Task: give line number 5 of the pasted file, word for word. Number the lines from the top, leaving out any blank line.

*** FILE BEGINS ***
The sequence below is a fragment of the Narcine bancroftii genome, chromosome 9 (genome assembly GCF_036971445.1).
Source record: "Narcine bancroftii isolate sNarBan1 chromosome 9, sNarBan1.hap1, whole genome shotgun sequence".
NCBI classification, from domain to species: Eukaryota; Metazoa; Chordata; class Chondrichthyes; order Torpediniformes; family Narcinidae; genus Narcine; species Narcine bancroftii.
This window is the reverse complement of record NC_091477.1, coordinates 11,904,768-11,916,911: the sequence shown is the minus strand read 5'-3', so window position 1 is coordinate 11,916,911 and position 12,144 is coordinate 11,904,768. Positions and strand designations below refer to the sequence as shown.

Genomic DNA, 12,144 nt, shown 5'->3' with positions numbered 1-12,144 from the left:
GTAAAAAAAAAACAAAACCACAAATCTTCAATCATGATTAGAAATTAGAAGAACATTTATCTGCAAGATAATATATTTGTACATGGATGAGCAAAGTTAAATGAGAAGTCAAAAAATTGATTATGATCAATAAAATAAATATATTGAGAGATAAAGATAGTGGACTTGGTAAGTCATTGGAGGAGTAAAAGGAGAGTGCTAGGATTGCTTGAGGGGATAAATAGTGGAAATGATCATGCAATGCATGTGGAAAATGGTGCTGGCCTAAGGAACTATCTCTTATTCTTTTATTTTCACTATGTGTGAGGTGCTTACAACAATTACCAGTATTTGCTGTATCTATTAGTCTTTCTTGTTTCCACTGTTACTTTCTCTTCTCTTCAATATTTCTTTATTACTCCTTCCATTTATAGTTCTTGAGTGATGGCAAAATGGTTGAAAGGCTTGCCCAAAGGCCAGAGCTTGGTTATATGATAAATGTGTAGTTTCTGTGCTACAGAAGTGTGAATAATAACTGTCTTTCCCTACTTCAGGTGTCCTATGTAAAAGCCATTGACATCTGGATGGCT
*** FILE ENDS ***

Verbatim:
Genomic DNA, 12,144 nt, shown 5'->3' with positions numbered 1-12,144 from the left: